Calypso Gets Muzzled in Guyana

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Q: Why is it that music always gets banned in totalitarian regimes?

A: Because music is a human expression of freedom.

Q: Why did the Vatican try to suppress music that had any rhythm to it?

A: Because rhythm is dangerous and might make people want to get down, shake some booty, even fornicate.

In Germany and the Soviet Union, jazz was banned because it was considered decadent and bourgeois. Way too much freedom there.

In Iran, even a woman’s voice wasn’t allowed on the radio; it might enflame men’s baser instincts.

In the case of Guyana, it’s more like Fela Kuti in Nigeria or maybe South Africa under apartheid. Especially Fela, calling taking names in songs like, “I.T.T. (International Thief Thief)” and “Coffin for Head of State” and “Army Arrangement”.

Calypso in Trinidad and Tobago (calypso’s capital) has always been the mouthpiece of the people. It’s a great topical music. Great Calypso artists like Young Tiger, Lord Kitchner, and others sang about the coronation of Queen Elizabeth in 1952, the growing popularity of bebop music (for and against), and for people whose reading skills were limited, calypso classics filled the void. There were songs about Kennedy facing down Soviet leader Nikita Khrushchev during the Cuban missile crisis.  Calypso lyrics told the truth, giving the people straight talk on current events.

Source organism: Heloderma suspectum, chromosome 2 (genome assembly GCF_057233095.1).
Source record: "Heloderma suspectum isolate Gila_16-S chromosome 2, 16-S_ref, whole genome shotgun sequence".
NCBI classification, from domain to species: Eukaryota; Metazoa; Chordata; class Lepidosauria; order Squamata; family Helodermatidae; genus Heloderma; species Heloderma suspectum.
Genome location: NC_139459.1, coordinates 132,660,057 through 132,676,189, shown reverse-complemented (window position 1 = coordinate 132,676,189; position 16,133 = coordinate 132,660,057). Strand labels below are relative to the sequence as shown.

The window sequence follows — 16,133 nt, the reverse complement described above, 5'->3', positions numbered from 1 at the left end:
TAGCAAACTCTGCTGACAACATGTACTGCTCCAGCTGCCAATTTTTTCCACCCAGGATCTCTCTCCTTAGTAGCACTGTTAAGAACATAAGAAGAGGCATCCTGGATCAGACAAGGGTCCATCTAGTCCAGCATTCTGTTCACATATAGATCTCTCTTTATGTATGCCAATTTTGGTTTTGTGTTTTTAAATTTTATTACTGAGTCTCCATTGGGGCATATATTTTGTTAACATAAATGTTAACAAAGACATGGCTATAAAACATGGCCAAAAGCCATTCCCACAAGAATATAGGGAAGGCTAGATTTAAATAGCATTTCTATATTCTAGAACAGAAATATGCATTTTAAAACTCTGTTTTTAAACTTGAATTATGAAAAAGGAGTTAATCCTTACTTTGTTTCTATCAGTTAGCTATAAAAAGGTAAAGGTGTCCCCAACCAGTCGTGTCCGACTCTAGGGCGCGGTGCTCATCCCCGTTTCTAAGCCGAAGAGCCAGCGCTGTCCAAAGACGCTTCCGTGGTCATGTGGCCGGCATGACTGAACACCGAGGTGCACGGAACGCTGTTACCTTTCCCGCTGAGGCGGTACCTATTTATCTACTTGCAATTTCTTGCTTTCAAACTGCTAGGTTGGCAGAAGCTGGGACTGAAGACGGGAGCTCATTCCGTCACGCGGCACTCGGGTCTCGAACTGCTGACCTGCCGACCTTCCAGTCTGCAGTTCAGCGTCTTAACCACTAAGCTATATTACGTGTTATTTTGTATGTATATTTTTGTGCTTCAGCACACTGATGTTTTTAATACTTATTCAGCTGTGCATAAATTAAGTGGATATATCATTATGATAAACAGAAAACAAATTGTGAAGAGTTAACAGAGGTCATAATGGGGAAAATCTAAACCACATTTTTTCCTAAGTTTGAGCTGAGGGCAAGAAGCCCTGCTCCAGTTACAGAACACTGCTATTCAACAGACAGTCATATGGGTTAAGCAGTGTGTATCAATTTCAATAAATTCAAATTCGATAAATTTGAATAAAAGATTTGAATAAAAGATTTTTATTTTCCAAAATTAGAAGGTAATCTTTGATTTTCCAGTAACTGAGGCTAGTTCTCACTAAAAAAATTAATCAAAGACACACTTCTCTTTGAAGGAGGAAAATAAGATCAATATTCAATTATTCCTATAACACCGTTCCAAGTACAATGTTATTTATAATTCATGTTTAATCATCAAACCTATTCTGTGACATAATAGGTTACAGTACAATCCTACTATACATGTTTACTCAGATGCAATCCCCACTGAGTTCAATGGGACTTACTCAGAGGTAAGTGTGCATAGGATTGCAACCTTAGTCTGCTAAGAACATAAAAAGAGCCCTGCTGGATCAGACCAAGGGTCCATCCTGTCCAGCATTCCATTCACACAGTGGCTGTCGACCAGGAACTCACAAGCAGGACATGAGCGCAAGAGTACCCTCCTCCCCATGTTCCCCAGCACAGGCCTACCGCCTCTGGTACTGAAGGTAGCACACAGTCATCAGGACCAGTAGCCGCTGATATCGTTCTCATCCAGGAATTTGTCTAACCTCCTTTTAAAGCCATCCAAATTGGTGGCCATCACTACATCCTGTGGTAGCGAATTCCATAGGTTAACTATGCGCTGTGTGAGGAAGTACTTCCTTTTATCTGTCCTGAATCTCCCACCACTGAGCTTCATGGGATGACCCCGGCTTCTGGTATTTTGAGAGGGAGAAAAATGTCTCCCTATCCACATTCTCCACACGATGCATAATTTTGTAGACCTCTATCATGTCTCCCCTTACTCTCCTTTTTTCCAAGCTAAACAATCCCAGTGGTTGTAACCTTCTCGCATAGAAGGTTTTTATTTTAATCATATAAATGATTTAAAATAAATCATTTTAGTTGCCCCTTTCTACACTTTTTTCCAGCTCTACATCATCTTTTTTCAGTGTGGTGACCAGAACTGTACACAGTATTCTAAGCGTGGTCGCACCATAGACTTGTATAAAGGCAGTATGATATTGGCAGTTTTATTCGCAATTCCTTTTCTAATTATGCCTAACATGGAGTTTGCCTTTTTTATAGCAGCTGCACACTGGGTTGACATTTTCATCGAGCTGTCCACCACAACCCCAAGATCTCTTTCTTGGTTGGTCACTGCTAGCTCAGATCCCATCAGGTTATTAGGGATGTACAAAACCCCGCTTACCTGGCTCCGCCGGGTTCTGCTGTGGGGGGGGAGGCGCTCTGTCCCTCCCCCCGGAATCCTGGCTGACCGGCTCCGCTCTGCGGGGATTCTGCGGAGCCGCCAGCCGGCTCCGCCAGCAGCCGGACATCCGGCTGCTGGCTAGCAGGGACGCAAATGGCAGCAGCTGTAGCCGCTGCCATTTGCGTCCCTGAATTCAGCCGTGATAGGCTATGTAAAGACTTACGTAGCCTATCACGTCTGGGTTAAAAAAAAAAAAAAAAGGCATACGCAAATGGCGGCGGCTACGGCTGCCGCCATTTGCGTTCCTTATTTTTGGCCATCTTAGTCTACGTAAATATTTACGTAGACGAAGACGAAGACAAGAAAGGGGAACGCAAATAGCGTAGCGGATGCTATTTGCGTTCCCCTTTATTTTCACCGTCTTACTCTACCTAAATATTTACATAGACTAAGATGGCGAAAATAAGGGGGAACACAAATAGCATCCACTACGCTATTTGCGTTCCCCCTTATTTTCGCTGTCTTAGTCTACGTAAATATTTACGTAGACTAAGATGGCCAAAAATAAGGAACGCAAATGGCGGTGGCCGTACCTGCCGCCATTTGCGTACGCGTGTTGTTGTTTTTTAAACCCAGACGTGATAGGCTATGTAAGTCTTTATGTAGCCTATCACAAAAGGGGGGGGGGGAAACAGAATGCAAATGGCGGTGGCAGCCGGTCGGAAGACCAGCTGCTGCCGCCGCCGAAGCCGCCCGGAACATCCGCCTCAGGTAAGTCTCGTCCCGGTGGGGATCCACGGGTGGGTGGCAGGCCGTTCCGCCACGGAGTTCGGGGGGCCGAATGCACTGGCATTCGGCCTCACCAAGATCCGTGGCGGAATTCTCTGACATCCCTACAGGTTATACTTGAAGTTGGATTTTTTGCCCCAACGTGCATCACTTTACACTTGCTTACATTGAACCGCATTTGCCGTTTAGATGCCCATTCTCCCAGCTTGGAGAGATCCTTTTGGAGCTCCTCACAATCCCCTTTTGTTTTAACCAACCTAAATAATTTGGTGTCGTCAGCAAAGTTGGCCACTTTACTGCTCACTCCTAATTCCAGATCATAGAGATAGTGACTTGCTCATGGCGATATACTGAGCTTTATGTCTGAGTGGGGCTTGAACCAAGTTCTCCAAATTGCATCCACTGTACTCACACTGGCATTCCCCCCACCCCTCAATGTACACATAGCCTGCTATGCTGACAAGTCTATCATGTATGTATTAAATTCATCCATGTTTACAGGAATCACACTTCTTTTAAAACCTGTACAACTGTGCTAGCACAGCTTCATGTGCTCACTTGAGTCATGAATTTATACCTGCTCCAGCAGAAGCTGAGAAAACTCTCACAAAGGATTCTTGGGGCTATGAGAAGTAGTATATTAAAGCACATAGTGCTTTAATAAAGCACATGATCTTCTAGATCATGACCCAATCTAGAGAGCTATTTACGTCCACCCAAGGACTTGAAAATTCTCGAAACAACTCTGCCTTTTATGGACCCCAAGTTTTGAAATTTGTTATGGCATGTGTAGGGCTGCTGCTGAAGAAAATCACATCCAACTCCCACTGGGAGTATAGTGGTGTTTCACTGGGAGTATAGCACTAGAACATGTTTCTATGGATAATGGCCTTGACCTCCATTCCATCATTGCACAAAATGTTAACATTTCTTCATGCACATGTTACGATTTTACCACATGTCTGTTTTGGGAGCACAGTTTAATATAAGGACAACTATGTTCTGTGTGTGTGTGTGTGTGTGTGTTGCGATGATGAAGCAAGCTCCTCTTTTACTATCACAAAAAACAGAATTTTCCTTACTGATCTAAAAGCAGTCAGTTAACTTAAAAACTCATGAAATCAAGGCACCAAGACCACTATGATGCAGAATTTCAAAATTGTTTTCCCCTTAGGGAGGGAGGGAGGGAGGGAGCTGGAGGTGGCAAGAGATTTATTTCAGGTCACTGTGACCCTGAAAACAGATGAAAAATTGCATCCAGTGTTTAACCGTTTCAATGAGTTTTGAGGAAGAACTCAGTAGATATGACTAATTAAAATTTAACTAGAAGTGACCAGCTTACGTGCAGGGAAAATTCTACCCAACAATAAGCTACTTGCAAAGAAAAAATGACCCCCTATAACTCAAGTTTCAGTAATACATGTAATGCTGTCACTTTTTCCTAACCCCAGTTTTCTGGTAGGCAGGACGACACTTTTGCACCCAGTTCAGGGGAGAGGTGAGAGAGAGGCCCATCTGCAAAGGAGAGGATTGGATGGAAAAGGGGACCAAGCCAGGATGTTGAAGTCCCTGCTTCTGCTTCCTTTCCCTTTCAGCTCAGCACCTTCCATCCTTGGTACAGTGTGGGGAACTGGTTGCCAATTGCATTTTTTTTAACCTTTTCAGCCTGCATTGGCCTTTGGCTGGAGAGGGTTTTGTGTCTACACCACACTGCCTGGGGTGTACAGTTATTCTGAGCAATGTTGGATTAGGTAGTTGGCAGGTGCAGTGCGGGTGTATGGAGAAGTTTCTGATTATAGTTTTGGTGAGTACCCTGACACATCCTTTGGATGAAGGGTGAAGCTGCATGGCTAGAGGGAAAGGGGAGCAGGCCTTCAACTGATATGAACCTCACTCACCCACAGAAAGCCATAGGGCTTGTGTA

Now the Guyanese government is trying to quash calypso music in Guyana. Why? Because calypsonians there are writing songs about the endemic corruption that has plagued the South American nation. Radio stations are getting calls “suggesting” that the DJs not play certain hit songs. A top singer, De Professor (né Lester Charles), after winning a big song contest with the song, “God Nah Sleep” that a local radio station got stormed when it put the song into heavy rotation and tried to ban the song from airplay. Some of the lyrics went like this:

“While dem a thief, thief, thief,

we just sit down like if we lame”

Guyana, though known to many Americans from the hideous Jonestown Massacre of 1978, has known corruption, assassinations,  election fraud and violence since independence from Britain in 1966. Repression continues with this latest ban on musical freedom.

Here is De Professor’s song that so upset the government ministers: